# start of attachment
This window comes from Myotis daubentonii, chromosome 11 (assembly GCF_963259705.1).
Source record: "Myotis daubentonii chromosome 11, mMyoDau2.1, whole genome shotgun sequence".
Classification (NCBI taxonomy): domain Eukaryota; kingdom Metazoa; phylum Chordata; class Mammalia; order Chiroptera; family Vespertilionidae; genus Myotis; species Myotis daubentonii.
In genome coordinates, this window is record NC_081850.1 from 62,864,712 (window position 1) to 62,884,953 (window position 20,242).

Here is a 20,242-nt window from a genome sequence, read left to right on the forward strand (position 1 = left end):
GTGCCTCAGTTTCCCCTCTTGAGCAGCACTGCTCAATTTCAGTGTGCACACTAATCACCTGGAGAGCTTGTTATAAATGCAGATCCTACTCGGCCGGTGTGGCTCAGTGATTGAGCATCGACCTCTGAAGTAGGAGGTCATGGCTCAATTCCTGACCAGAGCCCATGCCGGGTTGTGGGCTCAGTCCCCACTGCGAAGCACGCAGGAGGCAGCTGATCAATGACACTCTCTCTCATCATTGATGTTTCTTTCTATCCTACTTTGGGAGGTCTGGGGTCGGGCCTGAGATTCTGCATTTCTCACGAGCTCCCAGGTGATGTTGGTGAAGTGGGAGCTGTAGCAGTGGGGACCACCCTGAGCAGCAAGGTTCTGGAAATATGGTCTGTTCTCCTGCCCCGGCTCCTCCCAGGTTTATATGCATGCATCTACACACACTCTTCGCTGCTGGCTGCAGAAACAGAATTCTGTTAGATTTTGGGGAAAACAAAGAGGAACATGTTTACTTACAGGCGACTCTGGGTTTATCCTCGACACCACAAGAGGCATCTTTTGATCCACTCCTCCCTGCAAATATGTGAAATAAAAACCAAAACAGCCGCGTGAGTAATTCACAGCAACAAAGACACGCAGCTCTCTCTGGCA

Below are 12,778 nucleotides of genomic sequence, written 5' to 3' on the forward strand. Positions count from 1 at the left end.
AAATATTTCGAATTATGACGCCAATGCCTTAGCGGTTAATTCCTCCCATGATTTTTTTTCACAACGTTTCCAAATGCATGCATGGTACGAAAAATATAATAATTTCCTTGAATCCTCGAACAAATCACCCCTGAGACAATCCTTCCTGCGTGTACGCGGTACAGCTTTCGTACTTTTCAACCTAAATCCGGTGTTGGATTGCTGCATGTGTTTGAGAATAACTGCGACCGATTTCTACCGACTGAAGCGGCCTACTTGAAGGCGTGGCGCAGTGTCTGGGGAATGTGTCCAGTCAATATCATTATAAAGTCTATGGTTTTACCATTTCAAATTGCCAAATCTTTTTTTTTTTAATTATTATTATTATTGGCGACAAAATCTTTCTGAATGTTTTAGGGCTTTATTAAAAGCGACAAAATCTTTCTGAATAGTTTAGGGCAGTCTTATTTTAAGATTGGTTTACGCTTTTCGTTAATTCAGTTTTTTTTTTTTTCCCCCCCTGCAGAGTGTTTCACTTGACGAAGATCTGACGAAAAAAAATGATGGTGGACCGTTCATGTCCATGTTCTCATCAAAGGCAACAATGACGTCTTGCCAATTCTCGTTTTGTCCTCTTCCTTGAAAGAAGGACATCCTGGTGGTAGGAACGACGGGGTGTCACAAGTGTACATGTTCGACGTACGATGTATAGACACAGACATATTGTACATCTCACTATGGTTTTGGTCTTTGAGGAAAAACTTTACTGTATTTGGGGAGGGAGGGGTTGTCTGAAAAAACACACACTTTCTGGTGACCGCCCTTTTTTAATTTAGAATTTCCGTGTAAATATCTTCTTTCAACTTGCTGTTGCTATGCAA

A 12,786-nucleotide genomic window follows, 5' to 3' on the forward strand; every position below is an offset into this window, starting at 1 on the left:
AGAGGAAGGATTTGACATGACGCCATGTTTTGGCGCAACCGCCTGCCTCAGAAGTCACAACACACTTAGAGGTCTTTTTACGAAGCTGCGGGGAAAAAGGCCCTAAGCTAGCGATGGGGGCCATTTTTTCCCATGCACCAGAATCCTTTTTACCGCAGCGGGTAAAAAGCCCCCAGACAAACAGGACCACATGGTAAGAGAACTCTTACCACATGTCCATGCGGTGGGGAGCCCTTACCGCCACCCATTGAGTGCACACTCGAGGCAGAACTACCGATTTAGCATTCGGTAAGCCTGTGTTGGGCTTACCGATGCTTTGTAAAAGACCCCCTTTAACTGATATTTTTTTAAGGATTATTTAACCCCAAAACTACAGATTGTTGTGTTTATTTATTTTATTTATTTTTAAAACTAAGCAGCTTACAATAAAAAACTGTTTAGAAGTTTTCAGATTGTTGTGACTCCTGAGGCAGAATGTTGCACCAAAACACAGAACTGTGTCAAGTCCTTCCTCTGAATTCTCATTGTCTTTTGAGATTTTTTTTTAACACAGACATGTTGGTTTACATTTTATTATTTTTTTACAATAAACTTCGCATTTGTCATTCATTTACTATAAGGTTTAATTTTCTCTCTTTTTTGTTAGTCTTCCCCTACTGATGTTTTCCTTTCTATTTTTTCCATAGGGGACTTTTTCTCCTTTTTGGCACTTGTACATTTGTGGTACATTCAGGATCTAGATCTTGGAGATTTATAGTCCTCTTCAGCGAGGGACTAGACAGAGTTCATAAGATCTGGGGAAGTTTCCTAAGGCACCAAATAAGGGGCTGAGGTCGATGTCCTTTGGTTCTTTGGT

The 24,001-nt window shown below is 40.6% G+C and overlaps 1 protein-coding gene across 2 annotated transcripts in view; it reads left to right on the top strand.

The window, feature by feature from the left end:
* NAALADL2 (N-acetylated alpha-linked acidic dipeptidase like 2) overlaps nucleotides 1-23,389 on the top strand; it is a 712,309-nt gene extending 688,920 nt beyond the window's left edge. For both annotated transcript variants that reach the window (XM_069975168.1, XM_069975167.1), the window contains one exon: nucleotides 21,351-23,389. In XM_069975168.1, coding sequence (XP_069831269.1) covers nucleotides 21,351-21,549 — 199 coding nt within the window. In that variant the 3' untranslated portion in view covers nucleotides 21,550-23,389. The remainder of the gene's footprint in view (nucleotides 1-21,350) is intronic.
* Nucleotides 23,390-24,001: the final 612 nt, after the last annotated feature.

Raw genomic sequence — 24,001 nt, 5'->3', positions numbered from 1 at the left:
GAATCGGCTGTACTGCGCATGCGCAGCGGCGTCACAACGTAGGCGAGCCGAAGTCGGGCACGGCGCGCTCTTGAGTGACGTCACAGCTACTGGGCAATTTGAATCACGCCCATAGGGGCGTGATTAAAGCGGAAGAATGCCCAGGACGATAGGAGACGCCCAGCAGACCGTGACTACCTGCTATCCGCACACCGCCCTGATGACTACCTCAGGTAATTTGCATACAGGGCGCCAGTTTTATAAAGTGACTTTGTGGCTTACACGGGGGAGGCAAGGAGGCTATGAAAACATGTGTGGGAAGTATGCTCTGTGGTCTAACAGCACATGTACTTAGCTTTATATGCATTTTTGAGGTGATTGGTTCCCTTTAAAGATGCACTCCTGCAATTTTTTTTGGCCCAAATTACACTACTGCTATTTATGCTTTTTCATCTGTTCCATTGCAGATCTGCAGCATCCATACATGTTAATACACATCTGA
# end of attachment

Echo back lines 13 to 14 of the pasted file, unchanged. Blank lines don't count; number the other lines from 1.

* NAALADL2 (N-acetylated alpha-linked acidic dipeptidase like 2) overlaps nucleotides 1-23,389 on the top strand; it is a 712,309-nt gene extending 688,920 nt beyond the window's left edge. For both annotated transcript variants that reach the window (XM_069975168.1, XM_069975167.1), the window contains one exon: nucleotides 21,351-23,389. In XM_069975168.1, coding sequence (XP_069831269.1) covers nucleotides 21,351-21,549 — 199 coding nt within the window. In that variant the 3' untranslated portion in view covers nucleotides 21,550-23,389. The remainder of the gene's footprint in view (nucleotides 1-21,350) is intronic.
* Nucleotides 23,390-24,001: the final 612 nt, after the last annotated feature.